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Historic

Sites

Liberty Jail

Liberty, Missouri

Introduction

Joseph Smith was unjustly confined in Liberty Jail from December 1838 to April 1839 along with several other Church leaders. Joseph suffered helplessly, knowing that the Latter-day Saints were being driven from Missouri under an "extermination order" from the governor. The Prophet and his companions were imprisoned in a rough stone dungeon measuring 14 by 14 feet, with a ceiling just over 6 feet high. Only two small barred windows allowed light and air into the cell. The six prisoners suffered from winter weather, filthy conditions, hunger, and sickness.

While in Liberty Jail, the Prophet wrote letters to his family and the Saints. His correspondence contains some of the most poignant revelation found in scripture. In this miserable jail, Joseph learned that his sufferings were still not comparable to those of the Savior, as the Spirit whispered to him: "The Son of Man hath descended below them all. Art thou greater than he?" He was taught that in the end "all these things shall give thee experience, and shall be for thy good." 1

In early April 1839, Joseph and the other prisoners were allowed to escape, and they fled to safety in Illinois.

The jail was eventually torn down, though some of the dungeon floor and walls remained. The property was purchased for The Church of Jesus Christ of Latter-day Saints in 1939. President Joseph Fielding Smith dedicated a partial reconstruction of the jail housed within a visitors' center in 1963.

Quotes

Joseph Smith Quotes

Hell may pour forth its rage like the burning lava of Mount Vesuvius . . . and yet shall "Mormonism" stand. . . . God is the author of it. He is our shield. . . . It was by Him we received the Book of Mormon; and it is by Him that we remain unto this day; and by Him we shall remain, if it shall be for our glory; and in His Almighty name we are determined to endure tribulation as good soldiers unto the end. (Teachings of the Prophet Joseph Smith, sel. Joseph Fielding Smith (1976), 139.)

The Savior said, . . . "Blessed are ye when men shall revile you, and persecute you, and shall say all manner of evil against you falsely for my sake; rejoice and be exceeding glad, for great is your reward in heaven, for so persecuted they the Prophets which were before you." Now, dear brethren, if any men ever had reason to claim this promise, we are the men; for we know that the world not only hate us, but they speak all manner of evil of us falsely, for no other reason than that we have been endeavoring to teach the fullness of the Gospel of Jesus Christ. (Teachings of the Prophet Joseph Smith, sel. Joseph Fielding Smith (1976), 124; paragraph divisions altered.)

Witnesses

Hyrum Smith, Church Patriarch, 1841–1844 

I was innocent of crime, and . . . I had been dragged from my family at a time, when my assistance was most needed; . . . I had been abused and thrust into a dungeon, and confined for months on account of my faith, and the "testimony of Jesus Christ." However I thank God that I felt a determination to die, rather than deny the things which my eyes had seen, which my hands had handled, and which I had borne testimony to, wherever my lot had been cast. ("To the Saints Scattered Abroad," Times and Seasons, Dec. 1839, 23.)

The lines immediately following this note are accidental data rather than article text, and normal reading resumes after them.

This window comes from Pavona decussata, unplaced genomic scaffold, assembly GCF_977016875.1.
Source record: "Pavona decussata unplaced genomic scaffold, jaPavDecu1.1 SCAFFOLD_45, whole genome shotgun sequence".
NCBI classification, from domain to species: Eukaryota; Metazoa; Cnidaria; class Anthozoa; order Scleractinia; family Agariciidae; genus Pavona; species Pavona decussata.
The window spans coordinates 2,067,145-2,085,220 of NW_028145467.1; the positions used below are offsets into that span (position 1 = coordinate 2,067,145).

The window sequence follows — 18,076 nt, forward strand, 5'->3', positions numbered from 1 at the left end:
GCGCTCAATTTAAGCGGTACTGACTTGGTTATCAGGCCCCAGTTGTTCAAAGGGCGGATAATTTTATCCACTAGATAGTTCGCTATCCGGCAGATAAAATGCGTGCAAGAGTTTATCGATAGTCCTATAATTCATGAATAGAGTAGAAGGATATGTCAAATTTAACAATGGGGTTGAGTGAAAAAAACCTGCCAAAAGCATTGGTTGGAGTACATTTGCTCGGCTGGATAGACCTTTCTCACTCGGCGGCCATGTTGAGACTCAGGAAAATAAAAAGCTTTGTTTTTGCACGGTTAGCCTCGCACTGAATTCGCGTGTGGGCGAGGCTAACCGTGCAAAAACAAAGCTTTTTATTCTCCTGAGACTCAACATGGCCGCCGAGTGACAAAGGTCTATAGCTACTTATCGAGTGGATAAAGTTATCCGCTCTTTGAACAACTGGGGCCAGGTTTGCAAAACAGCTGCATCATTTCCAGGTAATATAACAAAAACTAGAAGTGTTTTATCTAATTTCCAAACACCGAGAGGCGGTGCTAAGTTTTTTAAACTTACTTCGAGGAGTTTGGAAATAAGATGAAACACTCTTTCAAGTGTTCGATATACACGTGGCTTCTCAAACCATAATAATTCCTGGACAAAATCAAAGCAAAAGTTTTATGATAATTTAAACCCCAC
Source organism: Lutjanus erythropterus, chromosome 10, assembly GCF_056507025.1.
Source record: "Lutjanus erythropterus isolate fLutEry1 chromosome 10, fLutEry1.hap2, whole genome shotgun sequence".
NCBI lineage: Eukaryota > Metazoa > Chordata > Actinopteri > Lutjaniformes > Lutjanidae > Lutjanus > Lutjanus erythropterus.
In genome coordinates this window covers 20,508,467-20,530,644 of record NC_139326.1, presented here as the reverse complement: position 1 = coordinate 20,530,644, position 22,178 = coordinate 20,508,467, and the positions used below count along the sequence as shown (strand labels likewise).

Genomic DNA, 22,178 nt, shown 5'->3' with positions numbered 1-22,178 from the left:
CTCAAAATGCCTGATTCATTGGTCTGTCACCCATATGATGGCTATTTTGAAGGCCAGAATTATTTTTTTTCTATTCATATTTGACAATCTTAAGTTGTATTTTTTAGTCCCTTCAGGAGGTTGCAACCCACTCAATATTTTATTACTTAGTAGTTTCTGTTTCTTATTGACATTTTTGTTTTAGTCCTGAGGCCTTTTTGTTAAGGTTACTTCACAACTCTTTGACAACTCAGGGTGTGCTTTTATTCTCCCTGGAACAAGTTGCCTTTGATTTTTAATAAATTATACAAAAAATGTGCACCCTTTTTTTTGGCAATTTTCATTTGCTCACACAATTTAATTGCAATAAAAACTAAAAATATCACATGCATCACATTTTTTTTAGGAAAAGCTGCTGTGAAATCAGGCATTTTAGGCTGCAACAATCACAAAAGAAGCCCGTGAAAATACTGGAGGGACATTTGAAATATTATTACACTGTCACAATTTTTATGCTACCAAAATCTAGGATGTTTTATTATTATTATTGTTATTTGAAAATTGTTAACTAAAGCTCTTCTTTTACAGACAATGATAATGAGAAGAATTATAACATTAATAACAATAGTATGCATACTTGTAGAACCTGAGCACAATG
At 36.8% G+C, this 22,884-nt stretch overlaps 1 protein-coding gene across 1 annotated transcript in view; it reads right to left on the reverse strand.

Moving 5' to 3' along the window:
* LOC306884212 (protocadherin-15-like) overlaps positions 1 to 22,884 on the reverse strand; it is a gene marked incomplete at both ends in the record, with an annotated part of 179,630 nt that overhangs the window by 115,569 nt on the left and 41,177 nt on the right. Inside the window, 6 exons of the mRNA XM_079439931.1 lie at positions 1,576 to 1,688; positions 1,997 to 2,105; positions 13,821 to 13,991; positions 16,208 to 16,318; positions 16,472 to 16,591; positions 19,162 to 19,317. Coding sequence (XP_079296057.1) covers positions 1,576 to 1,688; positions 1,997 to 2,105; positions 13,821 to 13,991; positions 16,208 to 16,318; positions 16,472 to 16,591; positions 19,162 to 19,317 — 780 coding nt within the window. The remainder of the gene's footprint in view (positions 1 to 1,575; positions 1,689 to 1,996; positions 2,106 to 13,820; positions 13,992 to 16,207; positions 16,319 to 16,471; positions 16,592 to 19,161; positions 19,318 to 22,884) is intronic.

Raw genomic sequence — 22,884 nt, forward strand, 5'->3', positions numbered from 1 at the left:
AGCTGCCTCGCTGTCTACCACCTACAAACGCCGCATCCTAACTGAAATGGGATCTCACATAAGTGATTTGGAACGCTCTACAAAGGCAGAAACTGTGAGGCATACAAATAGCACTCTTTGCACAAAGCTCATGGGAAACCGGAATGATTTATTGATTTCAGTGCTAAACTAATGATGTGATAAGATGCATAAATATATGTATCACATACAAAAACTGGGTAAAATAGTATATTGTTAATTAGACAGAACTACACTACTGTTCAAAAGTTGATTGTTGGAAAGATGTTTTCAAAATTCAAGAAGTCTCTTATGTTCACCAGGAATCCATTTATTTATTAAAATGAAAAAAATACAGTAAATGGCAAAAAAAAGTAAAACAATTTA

Mercy Rachel Fielding Thompson, Early Member of the Church 

"It would be beyond my power to describe my feelings when we were admitted into the jail by the keeper and the door was locked behind us," wrote Mercy Thompson of her visit to the prisoners in Liberty Jail. "We could not help feeling a sense of horror on realizing that we were locked up in that dark and dismal den, fit only for criminals of the deepest dye; but there we beheld Joseph, the Prophet . . . confined in a loathsome prison for no other cause or reason than that he claimed to be inspired of God to establish His church among men." ("Recollections of the Prophet Joseph Smith," Juvenile Instructor, July 1, 1892, 398.)

Key Events

Revelations Received

  • D&C Section 105  — 

    June 22, 1834. Shortly before the arrival of Zion’s Camp in Clay County, Missouri, the governor rescinded the aid he had promised. Hence, the goal to restore the Saints to their inheritance was frustrated.

  • D&C Section 121  — 

    Mar. 1839. The persecutions against and the sufferings of the Saints led the Prophet Joseph Smith to plead with the Lord in their behalf while he was in Liberty Jail.

  • D&C Section 122  — 

    Mar. 1839. The persecutions against and the sufferings of the Saints led the Prophet Joseph Smith to plead with the Lord in their behalf while he was in Liberty Jail.

  • D&C Section 123  — 

    Mar. 1839. The persecutions against and the sufferings of the Saints led the Prophet Joseph Smith to plead with the Lord in their behalf while he was in Liberty Jail.

Readings

Online Resources at LDS.org

Online Resources at BYU

 

Footnotes

[1] See D&C 122:7–8.